Characteristics of the sample
The sample of 28 PLHIV was purposively selected to have equal gender representation. The average age of participants was 38.4 (range 20–62 years). Many participants (11/28) had not finished secondary school and a similar number (10/28) were unemployed at the time of the interview. Among those employed, all were blue-collar workers (e.g. domestic worker, driver, construction worker, etc.). On average patients had been living with HIV for 4.6 years, and almost all (26/28) were on ART. Eleven had a history of TB, with 10 diagnosed with TB and HIV at the same time.
Almost all clinical care providers interviewed were women (25/28) and were working as TB focal (12) or professional nurses (11), in addition to 3 counselors, 1 operational manager and 1 community health worker. The majority of these care providers had experience working with TB screening, diagnosis and treatment as part of their duties, although the length, depth and exact nature of this experience varied. The average length of time providers had worked at the clinic was 8.0 years (range 2–25 years).
Going to clinic as “all-day event”: The clinical care context for TB and HIV
Overall, patients rated the quality of care they received at participating clinics highly. However, all patients interviewed discussed long wait times at the clinics as a major challenge, frustration, and a clear barrier to staying engaged in care and adhering to ART. Most participants stated they arrived at the clinic at around 6 AM, only to be seen often several hours later, and then not leaving until several hours thereafter, well into the afternoon. The general consensus was that going to the clinic, was often an “all day event”, which was perceived as an almost impossible barrier for those who worked outside their home, as well as a significant inconvenience in terms of child care and other domestic responsibilities for those who worked inside their homes. Participants also discussed challenges with distance and transportation to the clinic.
Several participants commented on the overcrowding in the clinic environment, where it felt like there were “thousands of people” waiting and a lack of space for different types of clinical activities (e.g. TB screening). Several participants reported having to return to the clinic multiple times over a short period to collect results, or come back for additional appointments, making adhering to the prescribed care routine even more challenging. There was an overwhelming consensus on the part of patients that these clinics needed extended days and hours and more staff to accommodate their heavy patient caseloads. As one patient relayed:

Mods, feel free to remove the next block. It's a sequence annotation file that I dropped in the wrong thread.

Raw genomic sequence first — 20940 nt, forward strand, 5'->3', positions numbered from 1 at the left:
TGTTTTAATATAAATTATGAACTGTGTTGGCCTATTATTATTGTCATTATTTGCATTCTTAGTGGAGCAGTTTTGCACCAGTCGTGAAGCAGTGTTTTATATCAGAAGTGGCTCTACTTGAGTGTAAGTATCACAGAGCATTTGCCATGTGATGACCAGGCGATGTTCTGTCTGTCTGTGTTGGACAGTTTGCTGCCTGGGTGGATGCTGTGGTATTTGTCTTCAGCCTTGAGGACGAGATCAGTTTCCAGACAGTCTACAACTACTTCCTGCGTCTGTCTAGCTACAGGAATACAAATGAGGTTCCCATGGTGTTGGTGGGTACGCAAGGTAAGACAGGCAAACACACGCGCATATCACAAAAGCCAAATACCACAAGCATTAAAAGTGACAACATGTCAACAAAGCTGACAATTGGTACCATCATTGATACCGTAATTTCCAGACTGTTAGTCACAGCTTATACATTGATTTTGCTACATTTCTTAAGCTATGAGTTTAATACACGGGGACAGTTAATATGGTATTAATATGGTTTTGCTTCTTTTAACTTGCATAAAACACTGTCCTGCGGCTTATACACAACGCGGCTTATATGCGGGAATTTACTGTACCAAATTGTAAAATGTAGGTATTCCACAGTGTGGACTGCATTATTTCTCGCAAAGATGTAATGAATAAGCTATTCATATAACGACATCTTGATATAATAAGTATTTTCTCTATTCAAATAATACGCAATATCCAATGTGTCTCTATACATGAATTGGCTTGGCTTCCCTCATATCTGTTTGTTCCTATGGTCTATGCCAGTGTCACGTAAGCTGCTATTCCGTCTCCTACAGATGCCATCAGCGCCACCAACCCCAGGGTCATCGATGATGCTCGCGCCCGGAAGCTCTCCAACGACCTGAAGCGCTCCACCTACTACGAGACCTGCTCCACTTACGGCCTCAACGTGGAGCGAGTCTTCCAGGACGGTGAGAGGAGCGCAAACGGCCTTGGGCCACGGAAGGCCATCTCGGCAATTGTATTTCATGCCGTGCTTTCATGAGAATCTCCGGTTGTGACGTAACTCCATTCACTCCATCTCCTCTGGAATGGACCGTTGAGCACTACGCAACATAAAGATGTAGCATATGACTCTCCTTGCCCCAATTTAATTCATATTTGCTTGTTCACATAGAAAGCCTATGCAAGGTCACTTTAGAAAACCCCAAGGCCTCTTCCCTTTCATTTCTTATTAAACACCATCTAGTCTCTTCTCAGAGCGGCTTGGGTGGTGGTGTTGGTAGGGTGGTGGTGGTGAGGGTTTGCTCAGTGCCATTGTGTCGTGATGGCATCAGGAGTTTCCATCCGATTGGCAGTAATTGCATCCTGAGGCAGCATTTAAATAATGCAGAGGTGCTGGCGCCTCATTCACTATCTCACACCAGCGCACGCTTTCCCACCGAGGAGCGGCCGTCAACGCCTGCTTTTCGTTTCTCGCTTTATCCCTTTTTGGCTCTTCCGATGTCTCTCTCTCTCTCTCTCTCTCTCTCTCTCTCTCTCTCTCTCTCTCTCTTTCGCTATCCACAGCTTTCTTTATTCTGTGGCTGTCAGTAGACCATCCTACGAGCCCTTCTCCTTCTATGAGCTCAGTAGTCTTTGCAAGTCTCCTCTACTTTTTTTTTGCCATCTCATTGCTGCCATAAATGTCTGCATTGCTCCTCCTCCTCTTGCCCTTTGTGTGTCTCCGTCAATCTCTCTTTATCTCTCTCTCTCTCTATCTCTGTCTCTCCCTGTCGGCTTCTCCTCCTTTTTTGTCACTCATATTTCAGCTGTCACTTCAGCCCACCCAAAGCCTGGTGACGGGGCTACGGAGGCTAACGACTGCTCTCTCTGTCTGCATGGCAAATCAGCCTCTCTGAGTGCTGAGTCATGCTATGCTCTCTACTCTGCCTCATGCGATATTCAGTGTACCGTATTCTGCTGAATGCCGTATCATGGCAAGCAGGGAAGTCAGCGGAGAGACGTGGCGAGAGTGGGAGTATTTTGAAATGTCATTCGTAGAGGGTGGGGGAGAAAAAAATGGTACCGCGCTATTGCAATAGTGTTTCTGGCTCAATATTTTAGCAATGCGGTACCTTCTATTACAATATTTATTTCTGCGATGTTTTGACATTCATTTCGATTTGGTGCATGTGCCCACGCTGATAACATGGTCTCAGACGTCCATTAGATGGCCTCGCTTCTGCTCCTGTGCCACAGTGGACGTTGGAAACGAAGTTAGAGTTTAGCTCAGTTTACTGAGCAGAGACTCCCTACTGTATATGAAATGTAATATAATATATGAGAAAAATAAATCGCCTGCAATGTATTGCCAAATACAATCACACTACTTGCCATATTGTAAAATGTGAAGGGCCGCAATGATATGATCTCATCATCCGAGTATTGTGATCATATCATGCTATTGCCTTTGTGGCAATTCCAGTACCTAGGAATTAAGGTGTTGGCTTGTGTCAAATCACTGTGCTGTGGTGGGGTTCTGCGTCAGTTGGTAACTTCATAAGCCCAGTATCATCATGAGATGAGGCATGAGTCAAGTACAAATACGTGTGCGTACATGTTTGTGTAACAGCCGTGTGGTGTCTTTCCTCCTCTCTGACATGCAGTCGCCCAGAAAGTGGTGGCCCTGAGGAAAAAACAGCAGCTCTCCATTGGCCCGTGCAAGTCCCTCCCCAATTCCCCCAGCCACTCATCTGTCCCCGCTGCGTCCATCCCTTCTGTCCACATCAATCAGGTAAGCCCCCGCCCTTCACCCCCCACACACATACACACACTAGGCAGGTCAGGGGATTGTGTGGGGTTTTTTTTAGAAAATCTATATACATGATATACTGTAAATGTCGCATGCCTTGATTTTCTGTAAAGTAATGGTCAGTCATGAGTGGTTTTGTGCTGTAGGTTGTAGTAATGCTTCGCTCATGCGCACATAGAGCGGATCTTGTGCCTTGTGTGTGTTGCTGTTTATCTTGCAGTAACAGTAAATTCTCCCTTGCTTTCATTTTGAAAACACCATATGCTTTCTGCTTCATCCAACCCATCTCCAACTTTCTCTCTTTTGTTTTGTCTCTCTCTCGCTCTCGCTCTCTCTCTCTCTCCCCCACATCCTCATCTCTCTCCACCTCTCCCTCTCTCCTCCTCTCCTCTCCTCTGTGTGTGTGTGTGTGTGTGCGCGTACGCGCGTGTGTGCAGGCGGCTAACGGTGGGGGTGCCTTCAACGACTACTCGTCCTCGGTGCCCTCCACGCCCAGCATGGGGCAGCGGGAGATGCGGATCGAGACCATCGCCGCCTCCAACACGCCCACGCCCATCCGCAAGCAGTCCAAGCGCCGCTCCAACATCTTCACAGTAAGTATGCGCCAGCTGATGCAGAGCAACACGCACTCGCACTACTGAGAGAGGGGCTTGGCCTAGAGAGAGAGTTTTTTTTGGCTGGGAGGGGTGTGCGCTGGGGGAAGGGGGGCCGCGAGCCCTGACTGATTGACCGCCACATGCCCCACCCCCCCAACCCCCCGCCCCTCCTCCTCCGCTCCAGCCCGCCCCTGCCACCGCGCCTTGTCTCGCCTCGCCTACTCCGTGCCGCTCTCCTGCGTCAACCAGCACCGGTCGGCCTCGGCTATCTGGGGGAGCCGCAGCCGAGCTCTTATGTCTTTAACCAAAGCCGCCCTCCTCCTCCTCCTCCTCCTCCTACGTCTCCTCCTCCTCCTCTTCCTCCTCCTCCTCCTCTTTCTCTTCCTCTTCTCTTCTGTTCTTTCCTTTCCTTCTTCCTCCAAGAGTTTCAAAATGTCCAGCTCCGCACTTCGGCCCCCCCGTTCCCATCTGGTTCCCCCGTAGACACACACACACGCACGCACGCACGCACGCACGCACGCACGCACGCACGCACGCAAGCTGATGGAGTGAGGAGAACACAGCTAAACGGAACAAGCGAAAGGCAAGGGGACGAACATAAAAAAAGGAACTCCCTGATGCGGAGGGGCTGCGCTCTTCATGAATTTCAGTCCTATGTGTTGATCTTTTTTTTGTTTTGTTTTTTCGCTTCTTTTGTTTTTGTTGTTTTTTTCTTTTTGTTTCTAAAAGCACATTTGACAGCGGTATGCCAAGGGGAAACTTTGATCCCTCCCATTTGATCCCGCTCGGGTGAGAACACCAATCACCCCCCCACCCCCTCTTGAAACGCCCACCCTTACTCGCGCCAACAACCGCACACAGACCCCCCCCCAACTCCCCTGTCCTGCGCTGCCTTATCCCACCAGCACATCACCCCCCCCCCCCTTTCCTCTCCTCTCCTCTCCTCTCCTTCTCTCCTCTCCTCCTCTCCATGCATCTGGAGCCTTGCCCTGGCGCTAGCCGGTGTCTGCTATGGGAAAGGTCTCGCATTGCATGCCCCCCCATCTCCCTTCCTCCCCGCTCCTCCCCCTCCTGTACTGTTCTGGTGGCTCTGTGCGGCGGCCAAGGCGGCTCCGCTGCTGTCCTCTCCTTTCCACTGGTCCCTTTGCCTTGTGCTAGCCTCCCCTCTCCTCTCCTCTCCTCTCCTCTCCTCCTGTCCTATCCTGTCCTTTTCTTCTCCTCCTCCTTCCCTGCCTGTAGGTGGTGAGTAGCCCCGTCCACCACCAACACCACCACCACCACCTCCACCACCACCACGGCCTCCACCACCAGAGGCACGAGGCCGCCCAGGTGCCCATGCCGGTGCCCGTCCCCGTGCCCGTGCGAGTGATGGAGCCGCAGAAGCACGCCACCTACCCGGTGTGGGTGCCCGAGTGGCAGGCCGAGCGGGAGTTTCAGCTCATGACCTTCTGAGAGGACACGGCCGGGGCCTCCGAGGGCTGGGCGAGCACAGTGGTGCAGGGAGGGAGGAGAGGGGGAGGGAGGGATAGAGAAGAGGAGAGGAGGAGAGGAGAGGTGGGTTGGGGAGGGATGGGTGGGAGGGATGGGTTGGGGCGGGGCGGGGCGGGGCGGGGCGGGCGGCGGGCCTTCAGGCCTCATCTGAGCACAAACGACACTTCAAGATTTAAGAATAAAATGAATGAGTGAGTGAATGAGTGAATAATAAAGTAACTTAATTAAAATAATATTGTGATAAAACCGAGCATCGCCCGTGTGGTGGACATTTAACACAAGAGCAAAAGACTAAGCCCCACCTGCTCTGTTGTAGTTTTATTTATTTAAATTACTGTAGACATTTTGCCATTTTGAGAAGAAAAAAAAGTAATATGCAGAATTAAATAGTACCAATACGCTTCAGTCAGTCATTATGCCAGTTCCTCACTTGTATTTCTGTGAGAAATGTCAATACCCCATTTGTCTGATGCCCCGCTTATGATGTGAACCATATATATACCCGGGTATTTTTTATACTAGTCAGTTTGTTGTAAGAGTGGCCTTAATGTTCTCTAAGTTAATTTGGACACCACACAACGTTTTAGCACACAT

“Now we do, some of the people they sleep here outside the gates. So it will be very good and very nice if they can open this clinic for 24 hours. I don’t know how can you do it, as the people of health department, but it would be very good for the life of our nation so that we can live longer. Sometimes you’d find that you have to queue from 4 o’clock in the morning, you go out here 4 o’clock afternoon. You find that twelve hours you’re in the clinic. So it’s like uselessness and what, but it’s about your life. You must stay. So sometimes it’s punishing our mind, we’re hungry, we are thirsty. There’s only this place, the clinic. There’s no shop around. You must travel long so that you can’t find the people behind you being upfront of you. So the queue, that’s the problem about the queue.”
Among providers, there was some acknowledgement of the concerns described by patients. Their overall perception, however, was that their clinics were working relatively “smoothly” given their high patient loads and that most of the clinic staff that they worked with were dedicated and diligent in their jobs. A few providers did discuss attitudinal issues among providers including negative and stigmatizing views regarding both HIV and TB, as well as a lack of motivation to implement guidelines. They also discussed operational problems at the clinic level including stock outs of TB and HIV medicines and supplies, lack of clinic personnel, and other material resources (e.g. vehicles and tracer teams) to track and retain patients in care.
Systematically screening for TB in an overburdened clinic environment
Most patients appeared to understand the common symptoms of TB and mentioned signs such as persistent coughing, night sweats, and weight loss. However, many patients reported they were not always specifically asked about TB symptoms at each visit, which was generally every month to pick up their TB and/or HIV medicines.